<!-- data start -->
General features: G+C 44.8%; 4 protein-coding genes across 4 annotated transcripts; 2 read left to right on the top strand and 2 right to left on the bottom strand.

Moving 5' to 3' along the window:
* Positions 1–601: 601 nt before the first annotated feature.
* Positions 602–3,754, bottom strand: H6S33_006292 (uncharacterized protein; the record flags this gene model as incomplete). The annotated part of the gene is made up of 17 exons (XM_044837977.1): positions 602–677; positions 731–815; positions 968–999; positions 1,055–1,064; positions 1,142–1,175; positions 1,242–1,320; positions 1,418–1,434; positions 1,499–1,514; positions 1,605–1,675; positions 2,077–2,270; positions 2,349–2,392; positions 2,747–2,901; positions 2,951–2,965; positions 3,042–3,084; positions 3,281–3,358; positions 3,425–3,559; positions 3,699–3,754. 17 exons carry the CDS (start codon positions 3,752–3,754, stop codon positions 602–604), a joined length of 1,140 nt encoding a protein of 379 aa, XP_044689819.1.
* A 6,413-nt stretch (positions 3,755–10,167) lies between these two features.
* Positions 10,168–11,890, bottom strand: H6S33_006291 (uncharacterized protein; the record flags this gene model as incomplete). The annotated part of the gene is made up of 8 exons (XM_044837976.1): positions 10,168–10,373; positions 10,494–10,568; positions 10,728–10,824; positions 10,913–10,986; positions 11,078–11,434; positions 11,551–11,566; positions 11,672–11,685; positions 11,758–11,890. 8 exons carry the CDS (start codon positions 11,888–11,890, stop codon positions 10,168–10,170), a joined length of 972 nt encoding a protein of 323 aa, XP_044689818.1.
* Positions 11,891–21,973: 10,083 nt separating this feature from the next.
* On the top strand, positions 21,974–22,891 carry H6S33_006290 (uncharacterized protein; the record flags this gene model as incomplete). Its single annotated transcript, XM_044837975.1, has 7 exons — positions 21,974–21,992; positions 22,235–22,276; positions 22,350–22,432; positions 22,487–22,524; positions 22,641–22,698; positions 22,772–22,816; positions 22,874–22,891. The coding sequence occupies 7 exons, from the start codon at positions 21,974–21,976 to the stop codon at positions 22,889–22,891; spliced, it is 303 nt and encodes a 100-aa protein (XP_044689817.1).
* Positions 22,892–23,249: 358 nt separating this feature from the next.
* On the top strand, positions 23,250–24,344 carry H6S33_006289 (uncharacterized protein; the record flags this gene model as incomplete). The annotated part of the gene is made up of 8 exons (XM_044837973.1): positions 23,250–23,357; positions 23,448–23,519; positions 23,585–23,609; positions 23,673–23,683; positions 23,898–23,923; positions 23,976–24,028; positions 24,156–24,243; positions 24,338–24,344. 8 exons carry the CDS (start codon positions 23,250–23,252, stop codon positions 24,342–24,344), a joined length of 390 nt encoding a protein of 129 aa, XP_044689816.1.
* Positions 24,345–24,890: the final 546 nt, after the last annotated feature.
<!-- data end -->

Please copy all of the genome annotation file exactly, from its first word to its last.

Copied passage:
General features: G+C 44.8%; 4 protein-coding genes across 4 annotated transcripts; 2 read left to right on the top strand and 2 right to left on the bottom strand.

Moving 5' to 3' along the window:
* Positions 1–601: 601 nt before the first annotated feature.
* Positions 602–3,754, bottom strand: H6S33_006292 (uncharacterized protein; the record flags this gene model as incomplete). The annotated part of the gene is made up of 17 exons (XM_044837977.1): positions 602–677; positions 731–815; positions 968–999; positions 1,055–1,064; positions 1,142–1,175; positions 1,242–1,320; positions 1,418–1,434; positions 1,499–1,514; positions 1,605–1,675; positions 2,077–2,270; positions 2,349–2,392; positions 2,747–2,901; positions 2,951–2,965; positions 3,042–3,084; positions 3,281–3,358; positions 3,425–3,559; positions 3,699–3,754. 17 exons carry the CDS (start codon positions 3,752–3,754, stop codon positions 602–604), a joined length of 1,140 nt encoding a protein of 379 aa, XP_044689819.1.
* A 6,413-nt stretch (positions 3,755–10,167) lies between these two features.
* Positions 10,168–11,890, bottom strand: H6S33_006291 (uncharacterized protein; the record flags this gene model as incomplete). The annotated part of the gene is made up of 8 exons (XM_044837976.1): positions 10,168–10,373; positions 10,494–10,568; positions 10,728–10,824; positions 10,913–10,986; positions 11,078–11,434; positions 11,551–11,566; positions 11,672–11,685; positions 11,758–11,890. 8 exons carry the CDS (start codon positions 11,888–11,890, stop codon positions 10,168–10,170), a joined length of 972 nt encoding a protein of 323 aa, XP_044689818.1.
* Positions 11,891–21,973: 10,083 nt separating this feature from the next.
* On the top strand, positions 21,974–22,891 carry H6S33_006290 (uncharacterized protein; the record flags this gene model as incomplete). Its single annotated transcript, XM_044837975.1, has 7 exons — positions 21,974–21,992; positions 22,235–22,276; positions 22,350–22,432; positions 22,487–22,524; positions 22,641–22,698; positions 22,772–22,816; positions 22,874–22,891. The coding sequence occupies 7 exons, from the start codon at positions 21,974–21,976 to the stop codon at positions 22,889–22,891; spliced, it is 303 nt and encodes a 100-aa protein (XP_044689817.1).
* Positions 22,892–23,249: 358 nt separating this feature from the next.
* On the top strand, positions 23,250–24,344 carry H6S33_006289 (uncharacterized protein; the record flags this gene model as incomplete). The annotated part of the gene is made up of 8 exons (XM_044837973.1): positions 23,250–23,357; positions 23,448–23,519; positions 23,585–23,609; positions 23,673–23,683; positions 23,898–23,923; positions 23,976–24,028; positions 24,156–24,243; positions 24,338–24,344. 8 exons carry the CDS (start codon positions 23,250–23,252, stop codon positions 24,342–24,344), a joined length of 390 nt encoding a protein of 129 aa, XP_044689816.1.
* Positions 24,345–24,890: the final 546 nt, after the last annotated feature.